Architect, physicist create art from brain images


Art and science come together at FIU with the third installment of the Patricia and Phillip Frost Museum of Science Curious Vault Collaboration series.

The concept of the Curious Vault project is to pair a scientist and an artist to create a display using at least one item from the Frost Science permanent collection.

Titled Neural Networks, the exhibit showcases the collaboration of two FIU faculty — neuroscientistAngie Laird and multimedia artist Felice Grodin, in partnership with design research studio BYO-Lab. The project explores the pathways of the human brain via cognitive neuroimaging which looks at mapping the brain dynamically, while it is “working.”

Digital animation from MRI. Image credit: Angela Laird, Felice Grodin and BYO-Lab.

For this project, Laird took 300 individual brain scans to generate the image of an average brain. Grodin’s challenge was to bring it to life using art. She called on BYO-Lab, which specializes in 3-D fabrication using digital technology, to convert the two-dimensional MRI images from Laird’s lab to three-dimensional cuts of Plexiglas.

Using the studio’s design, 27 sheets were laser-cut at FIU’s School of Architecture and then arranged to create a 3-D view of the brain on a table-top display.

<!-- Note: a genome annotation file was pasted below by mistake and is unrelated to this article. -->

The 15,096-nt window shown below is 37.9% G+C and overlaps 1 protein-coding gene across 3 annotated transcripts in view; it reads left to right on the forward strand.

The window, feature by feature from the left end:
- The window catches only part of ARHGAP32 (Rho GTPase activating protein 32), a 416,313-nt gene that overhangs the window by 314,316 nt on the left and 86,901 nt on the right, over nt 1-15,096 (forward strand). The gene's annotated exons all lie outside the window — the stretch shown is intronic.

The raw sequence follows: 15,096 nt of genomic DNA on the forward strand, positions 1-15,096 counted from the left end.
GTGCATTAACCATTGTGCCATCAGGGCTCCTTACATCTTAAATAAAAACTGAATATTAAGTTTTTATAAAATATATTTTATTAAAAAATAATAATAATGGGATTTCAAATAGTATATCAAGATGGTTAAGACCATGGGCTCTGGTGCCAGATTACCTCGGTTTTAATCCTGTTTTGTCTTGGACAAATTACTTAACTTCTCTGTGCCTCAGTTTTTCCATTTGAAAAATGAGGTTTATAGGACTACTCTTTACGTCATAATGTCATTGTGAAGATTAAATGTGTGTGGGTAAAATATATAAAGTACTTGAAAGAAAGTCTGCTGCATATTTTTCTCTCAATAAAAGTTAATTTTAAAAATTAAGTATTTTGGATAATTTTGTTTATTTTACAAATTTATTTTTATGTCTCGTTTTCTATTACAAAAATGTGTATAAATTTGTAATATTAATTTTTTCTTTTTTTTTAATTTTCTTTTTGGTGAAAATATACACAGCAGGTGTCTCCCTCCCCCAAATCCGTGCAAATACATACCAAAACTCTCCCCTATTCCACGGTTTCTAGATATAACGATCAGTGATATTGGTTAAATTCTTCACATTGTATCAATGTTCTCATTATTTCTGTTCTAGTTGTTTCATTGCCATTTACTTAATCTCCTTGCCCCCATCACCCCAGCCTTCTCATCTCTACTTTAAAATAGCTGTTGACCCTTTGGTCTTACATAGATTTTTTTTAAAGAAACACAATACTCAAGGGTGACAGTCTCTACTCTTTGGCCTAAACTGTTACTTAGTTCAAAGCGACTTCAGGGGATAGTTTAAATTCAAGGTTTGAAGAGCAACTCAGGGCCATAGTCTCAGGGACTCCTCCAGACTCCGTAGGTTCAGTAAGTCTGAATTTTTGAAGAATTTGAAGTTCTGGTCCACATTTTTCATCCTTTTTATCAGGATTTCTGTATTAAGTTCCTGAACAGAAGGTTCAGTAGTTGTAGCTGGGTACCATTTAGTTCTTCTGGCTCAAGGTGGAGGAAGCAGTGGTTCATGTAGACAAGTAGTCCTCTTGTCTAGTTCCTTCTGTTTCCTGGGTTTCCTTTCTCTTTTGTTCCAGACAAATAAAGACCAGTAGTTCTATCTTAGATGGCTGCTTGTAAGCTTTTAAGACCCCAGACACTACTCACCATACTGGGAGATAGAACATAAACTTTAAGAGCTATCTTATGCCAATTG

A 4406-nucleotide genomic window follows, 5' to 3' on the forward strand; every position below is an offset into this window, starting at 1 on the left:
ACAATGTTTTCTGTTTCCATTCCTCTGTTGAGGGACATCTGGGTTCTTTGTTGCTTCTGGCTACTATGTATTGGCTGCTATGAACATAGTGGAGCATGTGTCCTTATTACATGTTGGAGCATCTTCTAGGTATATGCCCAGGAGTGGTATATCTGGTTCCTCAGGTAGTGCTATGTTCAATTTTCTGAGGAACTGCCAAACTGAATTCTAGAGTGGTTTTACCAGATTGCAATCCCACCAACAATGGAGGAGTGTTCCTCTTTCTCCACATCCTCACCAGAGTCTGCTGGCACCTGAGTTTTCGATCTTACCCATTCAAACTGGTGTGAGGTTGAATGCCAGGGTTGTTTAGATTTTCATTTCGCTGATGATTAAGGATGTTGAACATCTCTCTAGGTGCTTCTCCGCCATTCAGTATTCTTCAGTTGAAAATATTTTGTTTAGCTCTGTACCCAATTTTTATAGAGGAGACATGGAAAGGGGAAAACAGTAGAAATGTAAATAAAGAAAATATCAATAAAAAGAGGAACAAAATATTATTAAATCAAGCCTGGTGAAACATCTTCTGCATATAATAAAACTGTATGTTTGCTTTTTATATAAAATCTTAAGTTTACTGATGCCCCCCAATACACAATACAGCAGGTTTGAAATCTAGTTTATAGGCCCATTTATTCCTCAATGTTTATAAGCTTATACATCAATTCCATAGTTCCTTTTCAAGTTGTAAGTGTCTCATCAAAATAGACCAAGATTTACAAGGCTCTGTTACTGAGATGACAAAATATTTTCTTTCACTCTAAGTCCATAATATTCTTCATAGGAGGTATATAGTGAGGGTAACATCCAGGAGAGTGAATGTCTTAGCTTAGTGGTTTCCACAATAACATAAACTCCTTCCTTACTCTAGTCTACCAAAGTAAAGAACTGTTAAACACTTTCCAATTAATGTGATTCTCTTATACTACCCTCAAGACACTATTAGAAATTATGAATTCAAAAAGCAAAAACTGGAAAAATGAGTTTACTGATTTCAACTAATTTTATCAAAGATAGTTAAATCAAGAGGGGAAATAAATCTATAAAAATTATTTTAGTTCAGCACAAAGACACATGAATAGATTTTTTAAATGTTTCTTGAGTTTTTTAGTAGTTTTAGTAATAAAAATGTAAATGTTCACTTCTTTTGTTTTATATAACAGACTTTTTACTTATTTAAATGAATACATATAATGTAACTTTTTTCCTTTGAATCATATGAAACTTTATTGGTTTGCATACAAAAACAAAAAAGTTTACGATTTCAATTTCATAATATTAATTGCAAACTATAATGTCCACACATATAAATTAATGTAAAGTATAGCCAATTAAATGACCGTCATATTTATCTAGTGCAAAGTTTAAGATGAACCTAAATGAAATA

“The project itself is an experiment,” said Kevin Arrow, Art and Collection Manager at Frost Science. “We put all these ingredients together — an artist, a scientist and in this case a designer — and hope for the best.”

Inspired by documents from the archive of scientist, explorer and occultist J. Manson Valentine,Neural Networks took 17 months to complete. Valentine was an honorary curator at the museum up until the mid-1990s. The archival documents used for this project include hand-made drawings of a brain and other medical sketches, aged expedition maps including a cave diagram of an exploration he took to the Yucatan in the 1960s,
and other items.

Documents from the archive of scientist J. Manson Valentine from the Frost Science collection were the inspiration for the Neural Networks exhibit.

“His freehand map of the cave shows pathways, quadrants, nodes, entries and exits,” Grodin said. “It looks like an equivalence of the brain itself.”

Grodin, adjunct professor of architecture at FIU’s College of Communication Architecture + The Arts, merges the physical and mental landscapes in her work. Her pieces typically feature a fusion of her architectural background and the unique cities in which she has lived. Laird, a cognitive neuroscientist and medical physicist in FIU’s College of Arts, Sciences & Education, is an authority in the field of neuroimaging or brain mapping. Her work focuses on mining and exploring big data in neuroimaging to better understand human brain function. Their collaboration provides a new perspective to the intersection of art and science.

“Similar to artists, scientists must be creative in how they approach the problem-solving process, how they respond to challenges that inevitably arise during their work,” Laird said. “There’s a remarkable degree of similarity in how we approach our respective work, even though the outcomes are quite different.”

Neural Networks is on display through August 12 at the Patricia and Phillip Frost Art Museum in FIU’s Modesto A. Maidique Campus. See more images here.

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